On Friday, a respectable showing of locals with a taste for furious sadness (as opposed to the much less glamorous sad furiousness) braved the cold and filed into Paper Tiger to catch Cursive's first SA show in a long while — since "probably 2008" (Cursive frontman Tim Kasher guessed from the stage).
It's no surprise that the veteran (formed in 1995) indie-rock/emo-punk act, known for its rather maniacal theatrical bent, conceptual albums, seething and searing performances, and lyrical evisceration of fucking everything, is popular here. After all, we as a city totally have a thing for the heart-on-sleeve, bile-plus-booze, scream-along sad-sack vibe.
And, since "literally last century" as Kasher noted at some point in the show, few bands have captured that vibe as consistently, as thoughtfully, or as well as Cursive. These folks are consummate professionals, several of whom have been in other indie-successful bands and were a part of the spiritual nexus that helped spark the formation, in 1993, of the widely influential Omaha label Saddle Creek Records
For this show, the four-piece was accompanied by trumpeter/multi-instrumentalist Patrick Newbury and, extra exciting for fans of 2003's The Ugly Organ
(the band's most successful/beloved album), cellist Megan Seibe. Cursive's most recent album, 2018's Vitriola
, which for my money is its best since 2006's Happy Hollow
, marks the first time the band has worked with a cellist since The Ugly Organ
By the time the bashing opening sounds of the show's second song, Happy Hollow
standout "Big Bang," rang out, the crowd was growing as fevered as any of Kasher's signature yelps. The urgent interplay between the trumpet and guitar on this song reminded me how immediate, how menacing (in a sexy kind of way), how devastatingly dystopian and hauntingly carnivalesque the best Cursive songs can be.
Heading further back in the catalog, to 2000's Domestica
, the band then played a triumphant rendition of "The Martyr" before knocking out a few new songs in "It's Gonna Hurt" (a too appropriate song for our FML times) and "Pick Up the Pieces."
At this point Kasher, whose on-stage charisma and roaring and smirking self-confidence (apparently plumbed from so many years roasting himself on record) have always been one of Cursive's draws, told the crown some requisite bullshit about how rad SA is and threw some shade Lubbock's way, saying there had been a shitty turnout the night before. Seriously, get it together "Hub City."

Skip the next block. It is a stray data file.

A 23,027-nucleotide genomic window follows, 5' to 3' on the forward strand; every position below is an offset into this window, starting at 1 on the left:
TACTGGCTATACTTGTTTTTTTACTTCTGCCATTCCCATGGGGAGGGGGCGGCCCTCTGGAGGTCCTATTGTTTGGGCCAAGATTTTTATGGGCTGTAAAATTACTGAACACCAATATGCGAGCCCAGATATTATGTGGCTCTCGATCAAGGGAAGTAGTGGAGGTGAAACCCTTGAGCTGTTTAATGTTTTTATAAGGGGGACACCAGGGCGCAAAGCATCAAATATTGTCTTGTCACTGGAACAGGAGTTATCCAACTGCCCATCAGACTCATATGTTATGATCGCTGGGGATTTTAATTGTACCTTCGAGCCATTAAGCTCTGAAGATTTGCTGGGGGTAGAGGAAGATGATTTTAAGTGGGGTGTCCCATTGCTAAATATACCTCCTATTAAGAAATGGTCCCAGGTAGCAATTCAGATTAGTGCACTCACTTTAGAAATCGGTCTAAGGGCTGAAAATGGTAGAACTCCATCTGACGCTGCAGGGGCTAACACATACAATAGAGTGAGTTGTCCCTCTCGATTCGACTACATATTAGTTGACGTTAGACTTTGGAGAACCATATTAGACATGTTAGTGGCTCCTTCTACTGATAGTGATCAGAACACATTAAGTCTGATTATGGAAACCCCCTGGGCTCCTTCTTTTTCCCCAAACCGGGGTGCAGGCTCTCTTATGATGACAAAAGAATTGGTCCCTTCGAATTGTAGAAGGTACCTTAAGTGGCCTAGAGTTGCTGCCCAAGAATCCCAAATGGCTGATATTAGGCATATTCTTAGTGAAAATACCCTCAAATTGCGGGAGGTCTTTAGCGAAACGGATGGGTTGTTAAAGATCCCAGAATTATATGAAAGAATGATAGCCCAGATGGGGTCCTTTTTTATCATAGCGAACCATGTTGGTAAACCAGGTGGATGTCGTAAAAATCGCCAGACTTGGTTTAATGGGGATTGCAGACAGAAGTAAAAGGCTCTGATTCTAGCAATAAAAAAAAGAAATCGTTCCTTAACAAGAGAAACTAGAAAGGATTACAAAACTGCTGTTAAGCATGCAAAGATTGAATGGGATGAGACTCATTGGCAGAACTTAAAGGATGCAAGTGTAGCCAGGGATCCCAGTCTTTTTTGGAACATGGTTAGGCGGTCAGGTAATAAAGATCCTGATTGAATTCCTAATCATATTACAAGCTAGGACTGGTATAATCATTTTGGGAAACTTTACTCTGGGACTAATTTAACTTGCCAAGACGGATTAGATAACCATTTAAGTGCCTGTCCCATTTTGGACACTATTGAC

Next was a rowdy rendering of "A Gentleman Caller" from The Ugly Organ
, and the first time folks really lost their shit. Siebe's cello on this one, as well as at a few other high points, sounded as ominous, as marauding, as punk, as haunted as any angular riff Kasher or Ted Stevens (the band's other guitarist) could muster.
The back end of the initial set was stacked with bangers, with only a few lulls (the same could be easily said for all but a couple Cursive albums). A pattern was clear though: songs from The Ugly Organ
and prior drew the most intense audience reaction.
Through songs like "The Black Widow," "The Radiator Hums," "Sink to the Beat," and (especially!) "Art is Hard," the band delivered the damn goods and worked the crowd of (mostly) aging emo kids into a sad/mad/glad lather. It was a kind of therapeutic experience. And, I had to marvel at how consistent and well-preserved Kasher is. This dude was making me rage/cry to a concept album about divorce when I was 17 years old and he's still out here doing his thing, and well — crafting angry hymns to the heartland of the void, writing with emotional and intellectual depth about insecurity, ego, domestic drudgery, sex, death, love and loss.
The encore, a near-perfect encapsulation of all that Cursive does best, included two seemingly unlikely choices in "From the Hips" (via 2009's Mama, I'm Swollen
) and "Dorothy at Forty" (from Happy Hollow
). The songs, however, worked perfectly in terms of mood, energy, and concept. It was a reminder, as a room full of stiff necks thrashed just a little bit more, that the thing that has always kept us coming back to Cursive is the depth and venom in Kasher's vocal delivery and penetrating lyrical assaults.
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